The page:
The number of patients with adult congenital heart disease (ACHD) in Japan has dramatically increased. Anesthesiologists, therefore, are often tasked to provide anesthetic management for ACHD patients requiring cardiac surgery. Intraoperative transesophageal echocardiography (TEE) is a useful modality for evaluating surgical competence and cardiac function in this population during cardiac surgery. Yet devices or materials implanted in previous surgeries often impede the view of the heart intraoperatively.
TEE checkpoints for total cavo-pulmonary connection (TCPC) conversion include detection of stenotic lesions in the Fontan circuit and evaluation of both atrioventricular valve function and ventricular function. These points are same as those for TCPC in small children.
Right ventricular function can be a major concern for us in tailoring anesthetic management for patients with CHD. The challenge often goes beyond the complex shape of the right ventricle (RV). Huge dilation of the RV and/or the artificial materials implanted earlier make it difficult to visualize the RV itself and to evaluate the size and contractility of the RV. Several metrics such as the RV myocardial performance index and velocity of tricuspid annular systolic motion are available for this purpose. None of the methods, however, is sufficient in itself to reliably evaluate RV function for every case in this population. Oftentimes the direction of the ultrasound cannot be accurately aligned to the tissue movement or blood flow by the TEE approach. Intraoperative RV function should be evaluated comprehensively by a combination of methods suitable for the case at hand.
We would like to report our experience with a case of acute Type A aortic dissection where preoperative CT images led us to suspect pulmonary artery dissection. A patient was diagnosed with Stanford A acute aortic dissection based on a CT taken during an outpatient visit. The radiology department read these CT films and pointed out findings which could have been a dissection that extended from the main stem to the periphery of the pulmonary artery. On the CT, there was a delay in contrast enhancement of the pulmonary artery false lumen. Blood flow was maintained through the true lumen, and there were no apparent signs of a pulmonary infarction. In actuality, a transesophageal echocardiography and surgical findings revealed signs of a hematoma around the pulmonary artery, but there were no signs of a pulmonary artery dissection.
Pulmonary artery dissection is an extremely rare condition. In this case, the CT findings appeared to suggest this condition, but there was no actual dissection of the pulmonary artery. Hematomas forming around the pulmonary artery can produce CT images that appear very similar to pulmonary artery dissection, so a detailed investigation is essential in order to differentiate between these two conditions.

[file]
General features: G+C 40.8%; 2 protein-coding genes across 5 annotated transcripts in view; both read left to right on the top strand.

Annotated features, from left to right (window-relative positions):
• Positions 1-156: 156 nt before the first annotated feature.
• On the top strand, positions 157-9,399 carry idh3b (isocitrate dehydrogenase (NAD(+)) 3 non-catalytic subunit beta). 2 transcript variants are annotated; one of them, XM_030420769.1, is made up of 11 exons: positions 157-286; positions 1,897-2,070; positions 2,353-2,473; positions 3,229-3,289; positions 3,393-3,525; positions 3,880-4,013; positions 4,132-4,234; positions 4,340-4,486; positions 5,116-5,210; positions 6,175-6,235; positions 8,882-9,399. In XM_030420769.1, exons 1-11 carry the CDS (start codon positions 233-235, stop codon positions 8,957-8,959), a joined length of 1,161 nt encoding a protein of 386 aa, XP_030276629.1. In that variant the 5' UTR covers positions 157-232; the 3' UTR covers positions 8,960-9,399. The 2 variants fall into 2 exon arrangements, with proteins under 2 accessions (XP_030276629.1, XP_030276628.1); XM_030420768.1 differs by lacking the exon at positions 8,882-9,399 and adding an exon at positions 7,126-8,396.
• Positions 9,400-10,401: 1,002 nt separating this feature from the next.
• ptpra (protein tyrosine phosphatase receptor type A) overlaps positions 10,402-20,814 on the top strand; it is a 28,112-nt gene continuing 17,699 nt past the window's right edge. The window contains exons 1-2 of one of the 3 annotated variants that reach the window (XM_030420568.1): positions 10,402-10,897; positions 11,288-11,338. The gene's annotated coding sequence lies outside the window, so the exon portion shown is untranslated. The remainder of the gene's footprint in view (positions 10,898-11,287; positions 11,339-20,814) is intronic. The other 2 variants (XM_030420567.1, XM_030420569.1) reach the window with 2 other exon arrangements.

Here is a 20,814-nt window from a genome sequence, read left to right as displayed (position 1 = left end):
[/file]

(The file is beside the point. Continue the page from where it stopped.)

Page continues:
Posterior reversible encephalopathy syndrome (PRES) presents with symptoms such as headache, seizure, and visual disturbances. On computed tomography or magnetic resonance imaging, PRES is characterized and diagnosed by high intensity areas in the occipital and temporal lobes. This is the first report of an adult patient with PRES due to iatrogenic hypertension because of spinal cord protection. Though the hypertension-induced PRES is treated by lowering blood pressure, in this case, maintaining cerebrospinal perfusion pressure was necessary for spinal cord protection. Earlier diagnostic imaging is important to assess the neurological symptoms after thoracoabdominal aortic replacement.
A 98-year-old woman with dementia was admitted with a left femoral trochanteric fracture. Transthoracic echocardiography on admission revealed severe aortic stenosis (aortic valve mean pressure gradient of 55 mmHg, peak aortic jet velocity of 4.87 m/s) with normal ventricular systolic function. Internal fixation was planned 4 days after admission. Chest X-ray findings immediately before the operation indicated slightly worsened cardiomegaly with increased pulmonary vascular shadow. In the operating room, lumbar plexus block and sacral plexus block were performed under real-time ultrasound guidance with nerve stimulation, and a mixture of 7.5 ml ropivacaine 0.75% and 7.5 ml lidocaine 2% was injected for each block. The intraoperative course was uneventful, but chest X-ray on postoperative day 1 revealed severe pulmonary congestion and bilateral pulmonary effusion. There was also new T-wave inversion on the electrocardiogram and modest elevation of cardiac troponin I. Transthoracic echocardiography was immediately performed, revealing reduced left ventricular ejection fraction with akinesis of the mid to apical walls that extended beyond a single epicardial vascular distribution. Although coronary angiography was not performed, the findings strongly suggested Takotsubo cardiomyopathy (TCM), and conservative therapy was given. A few weeks later, the ventricular function returned to normal, and the diagnosis of TCM was confirmed. It is possible that not only the femoral fracture itself but also inadequate stress regression during surgery may have been triggers of TCM. It is not clear whether TCM occurred before, during or after surgery, but a thorough examination for potential preoperative heart failure was required.